Humana just launched its answer to the new crop of insurer start-ups in the red-hot health plan market for seniors.

  • Humana has launched a new venture called Author, which offers technology-driven health plans for seniors.
  • Humana CEO Bruce Broussard said buzzy insurer startups like Clover Health prompted the new project.
  • Author launched in South Carolina in 2021 and already has 15,000 members.  
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About three or four years ago, Humana CEO Bruce Broussard realized that new, technology-focused health plans would soon be pushing into the health insurance market for seniors in a big way.

Buzzy startup insurers like Clover Health, which recently went public, and Devoted Health, and even clinics like Oak Street Health, were popping up and starting to make waves with their focus on convenience and using technology to provide better, holistic care to patients.

Humana's shareholders suddenly wanted the second-largest Medicare Advantage insurer to move faster into these areas, giving the insurer an opportunity to speed up investments in technology and transform itself.

Those startups "make us better, to be honest with you. They make us better because they're really encouraging us to innovate," Broussard said Friday in an interview with Insider.

So Humana went out and created its own internal "Clover" that Broussard said will compete with the insurer's core business. Humana hired a management team, put them in Boston, and told them to find out what the customers really want in a health plan, and to locate the best technology in the industry.

The result is a company called Author.

It's a "full-fledged Medicare company" that just launched this year, and it has already attracted 15,000 members, Broussard said.

Read more: Humana just made $643 million on its bet on a new way to pay for doctor's visits — and the CEO signaled that this is just the start

Author just launched, but Humana's already got big plans for it

Author offers multiple digital-driven health plans that — like startup Oscar Health — provide concierge-style support to plan members to help them navigate the healthcare system. It also boasts a contemporary, user-friendly technology platform.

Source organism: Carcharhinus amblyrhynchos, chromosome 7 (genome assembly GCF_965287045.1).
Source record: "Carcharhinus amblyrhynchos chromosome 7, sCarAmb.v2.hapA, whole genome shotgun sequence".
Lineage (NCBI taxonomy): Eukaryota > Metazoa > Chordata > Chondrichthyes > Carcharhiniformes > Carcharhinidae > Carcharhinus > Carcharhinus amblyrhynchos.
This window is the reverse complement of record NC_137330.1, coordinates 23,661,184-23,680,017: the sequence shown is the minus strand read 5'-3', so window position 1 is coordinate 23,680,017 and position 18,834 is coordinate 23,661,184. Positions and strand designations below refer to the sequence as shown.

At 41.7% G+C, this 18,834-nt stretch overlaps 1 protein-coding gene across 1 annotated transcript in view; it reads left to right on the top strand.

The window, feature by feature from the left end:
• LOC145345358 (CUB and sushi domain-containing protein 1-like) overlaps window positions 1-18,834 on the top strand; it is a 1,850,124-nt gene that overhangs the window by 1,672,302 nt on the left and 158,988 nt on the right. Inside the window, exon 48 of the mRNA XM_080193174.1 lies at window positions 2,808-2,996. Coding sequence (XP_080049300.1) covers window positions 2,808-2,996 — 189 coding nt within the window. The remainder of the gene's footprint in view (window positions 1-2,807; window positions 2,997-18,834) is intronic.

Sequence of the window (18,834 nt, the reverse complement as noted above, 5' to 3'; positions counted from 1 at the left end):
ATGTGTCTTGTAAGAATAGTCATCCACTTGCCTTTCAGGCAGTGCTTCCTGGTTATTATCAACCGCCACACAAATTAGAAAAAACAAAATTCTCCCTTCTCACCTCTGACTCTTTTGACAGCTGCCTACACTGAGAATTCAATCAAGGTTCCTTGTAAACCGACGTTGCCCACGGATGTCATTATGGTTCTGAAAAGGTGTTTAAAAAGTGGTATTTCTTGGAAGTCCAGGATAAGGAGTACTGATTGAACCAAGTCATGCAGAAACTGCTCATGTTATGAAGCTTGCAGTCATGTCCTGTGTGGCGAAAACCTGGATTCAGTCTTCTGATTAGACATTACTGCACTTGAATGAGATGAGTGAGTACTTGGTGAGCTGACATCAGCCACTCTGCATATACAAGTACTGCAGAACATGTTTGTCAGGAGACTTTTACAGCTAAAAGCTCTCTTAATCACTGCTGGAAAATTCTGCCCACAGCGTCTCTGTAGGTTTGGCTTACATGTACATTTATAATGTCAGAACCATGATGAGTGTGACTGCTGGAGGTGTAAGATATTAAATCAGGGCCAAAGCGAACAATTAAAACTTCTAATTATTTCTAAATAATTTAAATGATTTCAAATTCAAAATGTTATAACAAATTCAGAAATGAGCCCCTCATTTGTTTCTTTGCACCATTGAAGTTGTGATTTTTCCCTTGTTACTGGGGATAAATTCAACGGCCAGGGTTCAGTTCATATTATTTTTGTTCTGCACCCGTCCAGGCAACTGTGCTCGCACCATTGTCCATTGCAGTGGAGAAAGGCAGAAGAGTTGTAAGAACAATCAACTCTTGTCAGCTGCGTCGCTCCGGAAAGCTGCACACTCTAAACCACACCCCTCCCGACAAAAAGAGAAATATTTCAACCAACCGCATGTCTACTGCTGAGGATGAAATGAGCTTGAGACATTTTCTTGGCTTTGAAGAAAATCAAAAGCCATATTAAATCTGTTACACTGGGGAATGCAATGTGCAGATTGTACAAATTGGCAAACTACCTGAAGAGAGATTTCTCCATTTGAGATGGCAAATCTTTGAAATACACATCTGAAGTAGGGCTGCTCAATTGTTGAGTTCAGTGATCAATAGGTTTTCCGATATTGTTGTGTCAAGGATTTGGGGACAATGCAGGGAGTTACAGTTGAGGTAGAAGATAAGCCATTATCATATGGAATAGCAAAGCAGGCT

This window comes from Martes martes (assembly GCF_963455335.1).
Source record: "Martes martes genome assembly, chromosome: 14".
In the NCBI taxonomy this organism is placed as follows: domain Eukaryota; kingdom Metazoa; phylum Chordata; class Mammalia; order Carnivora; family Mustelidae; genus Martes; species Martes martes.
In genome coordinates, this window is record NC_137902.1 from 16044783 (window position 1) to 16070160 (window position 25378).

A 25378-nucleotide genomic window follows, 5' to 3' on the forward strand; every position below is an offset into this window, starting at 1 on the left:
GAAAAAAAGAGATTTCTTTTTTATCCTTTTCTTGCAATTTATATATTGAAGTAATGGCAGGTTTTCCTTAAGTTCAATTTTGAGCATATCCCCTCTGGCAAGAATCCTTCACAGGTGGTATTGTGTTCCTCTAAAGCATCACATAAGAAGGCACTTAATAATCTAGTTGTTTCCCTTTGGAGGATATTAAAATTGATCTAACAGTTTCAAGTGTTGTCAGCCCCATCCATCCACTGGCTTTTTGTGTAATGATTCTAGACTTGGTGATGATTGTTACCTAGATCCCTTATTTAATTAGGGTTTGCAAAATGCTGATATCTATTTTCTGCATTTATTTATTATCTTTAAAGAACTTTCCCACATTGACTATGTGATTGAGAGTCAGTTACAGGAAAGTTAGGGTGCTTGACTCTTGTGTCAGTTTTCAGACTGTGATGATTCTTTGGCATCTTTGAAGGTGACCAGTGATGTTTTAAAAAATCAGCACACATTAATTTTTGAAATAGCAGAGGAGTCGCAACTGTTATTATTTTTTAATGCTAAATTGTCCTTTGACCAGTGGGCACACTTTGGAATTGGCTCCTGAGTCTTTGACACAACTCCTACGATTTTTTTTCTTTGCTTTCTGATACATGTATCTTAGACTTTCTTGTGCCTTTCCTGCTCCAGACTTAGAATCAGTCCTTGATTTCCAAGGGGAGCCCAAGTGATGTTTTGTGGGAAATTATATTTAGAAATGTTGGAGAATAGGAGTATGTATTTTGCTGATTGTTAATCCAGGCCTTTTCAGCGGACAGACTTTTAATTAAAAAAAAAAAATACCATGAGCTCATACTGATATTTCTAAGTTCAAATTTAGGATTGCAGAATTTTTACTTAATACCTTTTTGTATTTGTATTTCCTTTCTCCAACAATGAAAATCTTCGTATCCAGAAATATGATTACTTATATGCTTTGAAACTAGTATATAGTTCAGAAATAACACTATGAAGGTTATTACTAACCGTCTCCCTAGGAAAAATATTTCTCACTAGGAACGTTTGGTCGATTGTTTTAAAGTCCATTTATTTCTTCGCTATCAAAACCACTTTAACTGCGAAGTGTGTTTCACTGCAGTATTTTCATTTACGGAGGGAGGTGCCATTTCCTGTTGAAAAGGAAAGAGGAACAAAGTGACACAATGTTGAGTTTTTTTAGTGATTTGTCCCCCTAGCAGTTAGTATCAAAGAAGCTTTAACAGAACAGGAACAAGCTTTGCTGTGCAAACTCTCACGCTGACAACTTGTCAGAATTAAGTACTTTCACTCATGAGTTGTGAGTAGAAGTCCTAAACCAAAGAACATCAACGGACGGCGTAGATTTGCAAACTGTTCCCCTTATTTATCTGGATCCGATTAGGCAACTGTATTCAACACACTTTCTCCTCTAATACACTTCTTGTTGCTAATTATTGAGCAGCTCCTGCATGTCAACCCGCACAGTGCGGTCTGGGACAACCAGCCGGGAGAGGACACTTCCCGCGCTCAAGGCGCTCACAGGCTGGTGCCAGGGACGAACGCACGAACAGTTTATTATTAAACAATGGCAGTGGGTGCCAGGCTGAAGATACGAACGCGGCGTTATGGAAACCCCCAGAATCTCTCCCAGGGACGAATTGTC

"When you call Author, you're going to get somebody like a health coach as opposed to an insurance rep, and the operating processes and all those things are around 'how do we help you in navigating through the healthcare system?'" Broussard said. "It's much more concierge-oriented."

Author launched in South Carolina, but Broussard said Humana is already planning to expand it to other areas. Humana will also take what it learns from Author and apply it to other parts of its business, he said.

Staying dominant in a red-hot insurance market

Humana serves about 16.8 million members, including more than 4.7 million Medicare Advantage members. The insurer, which is based in Louisville, Kentucky, brings in annual revenue of nearly $65 billion. 

Medicare Advantage is a private alternative to the traditional government-run Medicare program that provides health coverage to seniors, as well as younger people with disabilities or certain health conditions. It's growing rapidly as more people turn 65 everyday and become eligible for the program.

Lots of companies, incumbents and startups alike, have been clamoring for a bigger piece of the lucrative market.

Humana has long been a dominant Medicare Advantage insurer, and while Broussard said he doesn't see the newcomers as a threat, he does see them as encouraging Humana to learn some new tricks and bolster some of the assets Humana already had.

Humana is also drilling deeper into delivering healthcare and ensuring that patients can get care outside of the doctor's office.

The company has made big investments in primary care, as well as telehealth and providing care in the patient's home. Last year, in the midst of a global pandemic, Humana made a $100 million investment in telehealth startup Heal. It also invested in DispatchHealth, which provides on-demand advanced care in the home.

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